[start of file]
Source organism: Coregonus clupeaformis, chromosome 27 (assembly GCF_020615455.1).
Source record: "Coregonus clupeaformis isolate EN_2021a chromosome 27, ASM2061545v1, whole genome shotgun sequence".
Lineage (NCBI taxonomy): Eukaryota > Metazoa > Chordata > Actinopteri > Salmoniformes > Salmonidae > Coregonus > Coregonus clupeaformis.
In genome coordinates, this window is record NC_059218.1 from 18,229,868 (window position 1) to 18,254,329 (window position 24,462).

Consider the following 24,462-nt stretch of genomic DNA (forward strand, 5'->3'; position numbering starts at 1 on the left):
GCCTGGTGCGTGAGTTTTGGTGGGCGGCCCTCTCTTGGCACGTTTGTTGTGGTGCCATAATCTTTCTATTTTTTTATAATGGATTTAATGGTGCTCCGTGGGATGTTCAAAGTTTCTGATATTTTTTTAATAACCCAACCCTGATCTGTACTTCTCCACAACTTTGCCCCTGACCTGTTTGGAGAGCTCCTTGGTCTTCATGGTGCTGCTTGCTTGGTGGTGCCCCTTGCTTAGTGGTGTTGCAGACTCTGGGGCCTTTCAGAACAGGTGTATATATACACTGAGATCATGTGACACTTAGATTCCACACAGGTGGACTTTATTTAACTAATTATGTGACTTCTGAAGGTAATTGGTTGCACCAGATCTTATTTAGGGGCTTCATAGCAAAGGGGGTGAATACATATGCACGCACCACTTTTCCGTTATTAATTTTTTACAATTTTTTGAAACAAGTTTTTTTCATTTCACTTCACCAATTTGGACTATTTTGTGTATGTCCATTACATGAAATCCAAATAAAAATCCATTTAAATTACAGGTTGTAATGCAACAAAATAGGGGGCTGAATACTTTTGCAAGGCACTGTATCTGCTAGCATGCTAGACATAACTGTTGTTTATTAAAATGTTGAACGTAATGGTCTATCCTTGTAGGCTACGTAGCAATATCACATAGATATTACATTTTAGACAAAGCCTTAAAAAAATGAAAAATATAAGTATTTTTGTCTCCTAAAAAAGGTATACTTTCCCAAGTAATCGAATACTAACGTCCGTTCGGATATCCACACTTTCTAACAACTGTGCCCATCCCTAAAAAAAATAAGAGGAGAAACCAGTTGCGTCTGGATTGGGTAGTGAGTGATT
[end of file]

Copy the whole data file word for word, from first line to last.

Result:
Source organism: Coregonus clupeaformis, chromosome 27 (assembly GCF_020615455.1).
Source record: "Coregonus clupeaformis isolate EN_2021a chromosome 27, ASM2061545v1, whole genome shotgun sequence".
Lineage (NCBI taxonomy): Eukaryota > Metazoa > Chordata > Actinopteri > Salmoniformes > Salmonidae > Coregonus > Coregonus clupeaformis.
In genome coordinates, this window is record NC_059218.1 from 18,229,868 (window position 1) to 18,254,329 (window position 24,462).

Consider the following 24,462-nt stretch of genomic DNA (forward strand, 5'->3'; position numbering starts at 1 on the left):
GCCTGGTGCGTGAGTTTTGGTGGGCGGCCCTCTCTTGGCACGTTTGTTGTGGTGCCATAATCTTTCTATTTTTTTATAATGGATTTAATGGTGCTCCGTGGGATGTTCAAAGTTTCTGATATTTTTTTAATAACCCAACCCTGATCTGTACTTCTCCACAACTTTGCCCCTGACCTGTTTGGAGAGCTCCTTGGTCTTCATGGTGCTGCTTGCTTGGTGGTGCCCCTTGCTTAGTGGTGTTGCAGACTCTGGGGCCTTTCAGAACAGGTGTATATATACACTGAGATCATGTGACACTTAGATTCCACACAGGTGGACTTTATTTAACTAATTATGTGACTTCTGAAGGTAATTGGTTGCACCAGATCTTATTTAGGGGCTTCATAGCAAAGGGGGTGAATACATATGCACGCACCACTTTTCCGTTATTAATTTTTTACAATTTTTTGAAACAAGTTTTTTTCATTTCACTTCACCAATTTGGACTATTTTGTGTATGTCCATTACATGAAATCCAAATAAAAATCCATTTAAATTACAGGTTGTAATGCAACAAAATAGGGGGCTGAATACTTTTGCAAGGCACTGTATCTGCTAGCATGCTAGACATAACTGTTGTTTATTAAAATGTTGAACGTAATGGTCTATCCTTGTAGGCTACGTAGCAATATCACATAGATATTACATTTTAGACAAAGCCTTAAAAAAATGAAAAATATAAGTATTTTTGTCTCCTAAAAAAGGTATACTTTCCCAAGTAATCGAATACTAACGTCCGTTCGGATATCCACACTTTCTAACAACTGTGCCCATCCCTAAAAAAAATAAGAGGAGAAACCAGTTGCGTCTGGATTGGGTAGTGAGTGATT